FR. TOM'S HOMILY FOR THE 2nd SUNDAY OF LENT, March 13, 2022:
I always say that I am a well-named Thomas – a doubter. Especially in my teens and early 20s, I really struggled with faith. I wanted to believe more than anything in the world, but that gift had just not been given to me. And then, around 21 years old, I began feeling drawn to the Mass, drawn specifically to the Eucharist. And, I will never forget one particular Sunday. There was nothing different about this Mass, it was the same as every other week. But, when the priest said, “Take this, all of you, and eat of it…This is My Body. Take this and drink…This is the chalice of My Blood.” – it was though it was the first time I had ever heard them. In that moment, these were words that I knew were true in my heart. I knew that that Jesus was real; that He was present before me; that He was transfigured in my sight – bread into Body; wine into Blood. After I received Holy Communion that day, I could feel the presence of Jesus in me in a real way. My life has not been the same since.
Today, a similarly amazing story unfolds in our Gospel. Jesus “was transfigured before them; his clothes became dazzling white.” Imagine that scene for a moment. Imagine what must it have been like for the disciples to see something so incredible – Jesus is transfigured, glorified, wrapped in the mantle of God’s wonder – all in the sight of three simple fishermen, Peter, James and John. For them, this moment would be a defining moment in their lives. Up until now, they had seen Jesus in normal, everyday ways. He had not yet revealed His divinity. But, in this moment they saw Jesus in a new and spectacular way; they experienced this miraculous presence of Moses and Elijah. They heard the voice of God echoing from Heaven, “This is my beloved son. Listen to him.” From this moment, they began to see Jesus in a new light. From this moment, everything in their lives changed.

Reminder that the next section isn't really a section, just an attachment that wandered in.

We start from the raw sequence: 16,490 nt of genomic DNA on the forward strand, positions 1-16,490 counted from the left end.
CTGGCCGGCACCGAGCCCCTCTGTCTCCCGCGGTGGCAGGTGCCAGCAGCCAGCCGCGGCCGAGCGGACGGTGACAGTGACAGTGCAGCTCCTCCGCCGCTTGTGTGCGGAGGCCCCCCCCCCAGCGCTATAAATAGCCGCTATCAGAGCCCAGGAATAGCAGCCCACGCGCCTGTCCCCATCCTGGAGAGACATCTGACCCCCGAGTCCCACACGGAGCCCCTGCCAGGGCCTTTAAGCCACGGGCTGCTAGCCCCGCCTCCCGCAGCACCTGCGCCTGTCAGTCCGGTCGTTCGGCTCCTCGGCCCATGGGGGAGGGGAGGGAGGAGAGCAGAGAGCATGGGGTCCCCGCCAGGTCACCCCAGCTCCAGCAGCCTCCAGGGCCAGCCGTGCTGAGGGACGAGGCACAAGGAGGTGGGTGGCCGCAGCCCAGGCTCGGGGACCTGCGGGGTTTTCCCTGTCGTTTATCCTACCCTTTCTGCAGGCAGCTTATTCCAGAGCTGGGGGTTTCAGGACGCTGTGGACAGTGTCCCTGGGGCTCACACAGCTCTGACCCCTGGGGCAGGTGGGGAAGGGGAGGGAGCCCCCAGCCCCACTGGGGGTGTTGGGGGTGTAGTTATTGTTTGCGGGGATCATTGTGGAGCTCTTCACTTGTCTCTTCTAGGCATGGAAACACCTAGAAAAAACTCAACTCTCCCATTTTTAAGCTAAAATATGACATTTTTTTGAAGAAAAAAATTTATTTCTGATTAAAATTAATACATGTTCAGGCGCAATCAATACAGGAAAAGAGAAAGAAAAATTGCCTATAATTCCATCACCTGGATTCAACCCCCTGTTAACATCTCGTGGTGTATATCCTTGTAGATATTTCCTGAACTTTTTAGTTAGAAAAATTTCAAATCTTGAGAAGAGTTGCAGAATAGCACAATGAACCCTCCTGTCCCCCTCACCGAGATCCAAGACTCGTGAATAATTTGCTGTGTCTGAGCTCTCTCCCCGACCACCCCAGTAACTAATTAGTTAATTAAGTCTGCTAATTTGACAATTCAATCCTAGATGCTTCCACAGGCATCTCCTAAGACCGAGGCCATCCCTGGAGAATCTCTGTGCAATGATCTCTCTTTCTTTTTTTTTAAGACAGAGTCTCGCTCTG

And, it was an experience they would never forget. We know this because St. Peter tells us in his second letter, “We were there,” he says, “when he was given honor and glory by the Father, when the voice came to him from the Supreme Glory, saying, ‘This is my own dear Son, with whom I am pleased!’ We ourselves heard this voice coming from heaven, when we were with him on the holy mountain.” St. Peter wrote those words 35 years after the resurrection; shortly before he would also be crucified. He remembered that moment for the rest of his life.
Today, as we recall the transfiguration of Jesus, it is not a moment of mere historical memory. It is instead a moment of invitation. We have been singing our meditation during Lent, “Transfigure us O, Lord. Break the chains that bind us. Speak your healing word.” Jesus invites us to experience transfiguration in our own lives; to have had moments when, even for a split second, we seem to glimpse a reality beyond this one. Those moments when for an instant we see beyond the ordinary to something extraordinary - God’s true presence in our midst. A presence that has the power to heal us, free us, mold and shape us. If you are open, perhaps today is your moment of Transfiguration. Perhaps nothing will be the same for you after today.